Comparing Integers and Longs

Discussion in 'Java' started by richnjones, Nov 20, 2007.

  1. richnjones

    richnjones Guest

    Hello all,

    Im a little confused on how number comparison is done. Consider

    1 Integer i = new Integer(5);
    2 Integer ii = new Integer(5);
    3 Long l = new Long(5);
    5 System.out.println("two Integers " + (i == ii));
    6 System.out.println("Integers and Long.intValue " + (i ==

    The output of this is

    two Integers false
    Integers and Long.intValue true

    The first false I can understand. Using new will create new objects so
    that the == will fail. (Correct me if I am wrong). The second output I
    expected to be false.

    This is how I see things...

    1 I have an integer object and a long object
    2 Doing l.intValue() will return an int which will be autoboxed up to
    an Integer
    3 This new Integer I thought would be a new object and so the ==
    should fail.

    Is the autoboxing being clever and seeing that there is another object
    with the same value and just assigning the reference to that? (Like
    with Strings)

    Why is the second output not false?


    richnjones, Nov 20, 2007
    1. Advertisements

  2. richnjones

    Chris Dollin Guest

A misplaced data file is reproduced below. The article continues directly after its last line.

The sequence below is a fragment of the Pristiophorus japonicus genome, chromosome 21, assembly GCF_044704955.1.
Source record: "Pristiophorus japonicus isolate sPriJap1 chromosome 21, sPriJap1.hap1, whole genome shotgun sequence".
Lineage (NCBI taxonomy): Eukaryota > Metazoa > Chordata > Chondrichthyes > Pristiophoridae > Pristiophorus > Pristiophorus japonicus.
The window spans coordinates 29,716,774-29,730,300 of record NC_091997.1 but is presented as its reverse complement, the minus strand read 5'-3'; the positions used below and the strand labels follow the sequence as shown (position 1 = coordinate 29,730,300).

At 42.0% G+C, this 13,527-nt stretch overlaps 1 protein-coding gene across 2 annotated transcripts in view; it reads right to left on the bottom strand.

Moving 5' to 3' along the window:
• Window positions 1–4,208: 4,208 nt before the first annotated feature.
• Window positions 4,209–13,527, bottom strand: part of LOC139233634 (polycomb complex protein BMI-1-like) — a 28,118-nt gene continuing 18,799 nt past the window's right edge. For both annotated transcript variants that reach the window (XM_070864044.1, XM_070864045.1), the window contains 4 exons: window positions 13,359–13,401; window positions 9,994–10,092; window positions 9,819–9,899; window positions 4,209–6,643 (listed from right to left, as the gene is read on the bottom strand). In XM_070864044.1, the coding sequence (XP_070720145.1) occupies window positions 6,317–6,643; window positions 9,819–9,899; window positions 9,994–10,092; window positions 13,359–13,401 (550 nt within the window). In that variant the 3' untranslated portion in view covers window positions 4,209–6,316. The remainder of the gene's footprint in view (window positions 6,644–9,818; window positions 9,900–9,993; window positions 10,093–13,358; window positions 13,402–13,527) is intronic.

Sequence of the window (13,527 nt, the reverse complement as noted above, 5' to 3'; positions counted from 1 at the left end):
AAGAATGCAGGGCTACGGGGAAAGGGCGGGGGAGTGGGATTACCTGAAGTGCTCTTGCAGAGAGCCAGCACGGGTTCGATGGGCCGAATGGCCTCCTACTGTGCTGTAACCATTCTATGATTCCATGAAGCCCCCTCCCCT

No Object is needed; no autoboxing need happen.
    Chris Dollin, Nov 20, 2007
    1. Advertisements

  3. Perhaps Integer.compareTo(Integer anotherInteger) will work.
    Someone will give you a more technical explanation, I'm sure.
    Even so, you don't usually compare objects with == but .equals()
    Sabine Dinis Blochberger, Nov 20, 2007
  4. richnjones

    richnjones Guest

    Thanks for your reply Chris,

    if not autoboxing is happening then the following code should output

    1 int i = 5;
    2 Integer ii = new Integer(5);
    3 System.out.println(i == ii);

    which is does :)

    Im still not completely clear on how == can be used with primitives.
    My understanding is that == checks for object equality (the bit
    pattern of the object). Does anyone know how == works with primitives?

    richnjones, Nov 20, 2007
  5. Which is funny, because a lot of java-newbies find it just natural
    how primitives are handled, and have problems understanding "=="